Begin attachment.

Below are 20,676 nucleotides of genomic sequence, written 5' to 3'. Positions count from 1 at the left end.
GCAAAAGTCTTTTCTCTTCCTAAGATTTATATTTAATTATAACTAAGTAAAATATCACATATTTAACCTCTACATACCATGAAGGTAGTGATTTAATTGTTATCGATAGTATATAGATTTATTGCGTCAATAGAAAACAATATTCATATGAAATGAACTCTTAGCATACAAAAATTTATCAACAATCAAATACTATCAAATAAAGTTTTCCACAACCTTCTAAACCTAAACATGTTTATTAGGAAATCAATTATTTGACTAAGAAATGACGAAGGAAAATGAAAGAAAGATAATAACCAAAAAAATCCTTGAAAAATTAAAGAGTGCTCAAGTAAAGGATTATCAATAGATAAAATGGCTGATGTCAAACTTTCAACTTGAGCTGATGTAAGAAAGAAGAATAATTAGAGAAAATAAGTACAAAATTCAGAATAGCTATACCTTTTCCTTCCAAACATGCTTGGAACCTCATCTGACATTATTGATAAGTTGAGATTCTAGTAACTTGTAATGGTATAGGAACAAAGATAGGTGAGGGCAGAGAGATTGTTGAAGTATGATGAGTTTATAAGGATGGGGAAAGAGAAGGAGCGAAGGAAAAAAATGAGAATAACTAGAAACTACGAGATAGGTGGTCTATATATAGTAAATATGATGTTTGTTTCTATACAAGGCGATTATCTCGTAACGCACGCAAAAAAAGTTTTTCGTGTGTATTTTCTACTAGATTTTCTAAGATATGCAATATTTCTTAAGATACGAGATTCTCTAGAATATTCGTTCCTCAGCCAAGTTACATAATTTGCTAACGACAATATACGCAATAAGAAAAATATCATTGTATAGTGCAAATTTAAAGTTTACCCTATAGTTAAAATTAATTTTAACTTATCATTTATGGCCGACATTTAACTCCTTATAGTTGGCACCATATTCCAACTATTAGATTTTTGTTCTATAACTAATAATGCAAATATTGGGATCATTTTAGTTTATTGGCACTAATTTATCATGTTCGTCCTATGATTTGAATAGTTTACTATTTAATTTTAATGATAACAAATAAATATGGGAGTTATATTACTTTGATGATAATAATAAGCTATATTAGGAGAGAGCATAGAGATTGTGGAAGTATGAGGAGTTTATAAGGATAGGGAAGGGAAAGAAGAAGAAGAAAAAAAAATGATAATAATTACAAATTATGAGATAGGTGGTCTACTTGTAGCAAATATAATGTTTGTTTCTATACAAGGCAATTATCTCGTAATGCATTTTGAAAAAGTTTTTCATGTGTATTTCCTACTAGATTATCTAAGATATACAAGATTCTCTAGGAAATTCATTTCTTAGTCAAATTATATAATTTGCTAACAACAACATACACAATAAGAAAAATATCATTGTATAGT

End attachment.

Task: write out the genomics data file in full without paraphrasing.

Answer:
Below are 20,676 nucleotides of genomic sequence, written 5' to 3'. Positions count from 1 at the left end.
GCAAAAGTCTTTTCTCTTCCTAAGATTTATATTTAATTATAACTAAGTAAAATATCACATATTTAACCTCTACATACCATGAAGGTAGTGATTTAATTGTTATCGATAGTATATAGATTTATTGCGTCAATAGAAAACAATATTCATATGAAATGAACTCTTAGCATACAAAAATTTATCAACAATCAAATACTATCAAATAAAGTTTTCCACAACCTTCTAAACCTAAACATGTTTATTAGGAAATCAATTATTTGACTAAGAAATGACGAAGGAAAATGAAAGAAAGATAATAACCAAAAAAATCCTTGAAAAATTAAAGAGTGCTCAAGTAAAGGATTATCAATAGATAAAATGGCTGATGTCAAACTTTCAACTTGAGCTGATGTAAGAAAGAAGAATAATTAGAGAAAATAAGTACAAAATTCAGAATAGCTATACCTTTTCCTTCCAAACATGCTTGGAACCTCATCTGACATTATTGATAAGTTGAGATTCTAGTAACTTGTAATGGTATAGGAACAAAGATAGGTGAGGGCAGAGAGATTGTTGAAGTATGATGAGTTTATAAGGATGGGGAAAGAGAAGGAGCGAAGGAAAAAAATGAGAATAACTAGAAACTACGAGATAGGTGGTCTATATATAGTAAATATGATGTTTGTTTCTATACAAGGCGATTATCTCGTAACGCACGCAAAAAAAGTTTTTCGTGTGTATTTTCTACTAGATTTTCTAAGATATGCAATATTTCTTAAGATACGAGATTCTCTAGAATATTCGTTCCTCAGCCAAGTTACATAATTTGCTAACGACAATATACGCAATAAGAAAAATATCATTGTATAGTGCAAATTTAAAGTTTACCCTATAGTTAAAATTAATTTTAACTTATCATTTATGGCCGACATTTAACTCCTTATAGTTGGCACCATATTCCAACTATTAGATTTTTGTTCTATAACTAATAATGCAAATATTGGGATCATTTTAGTTTATTGGCACTAATTTATCATGTTCGTCCTATGATTTGAATAGTTTACTATTTAATTTTAATGATAACAAATAAATATGGGAGTTATATTACTTTGATGATAATAATAAGCTATATTAGGAGAGAGCATAGAGATTGTGGAAGTATGAGGAGTTTATAAGGATAGGGAAGGGAAAGAAGAAGAAGAAAAAAAAATGATAATAATTACAAATTATGAGATAGGTGGTCTACTTGTAGCAAATATAATGTTTGTTTCTATACAAGGCAATTATCTCGTAATGCATTTTGAAAAAGTTTTTCATGTGTATTTCCTACTAGATTATCTAAGATATACAAGATTCTCTAGGAAATTCATTTCTTAGTCAAATTATATAATTTGCTAACAACAACATACACAATAAGAAAAATATCATTGTATAGT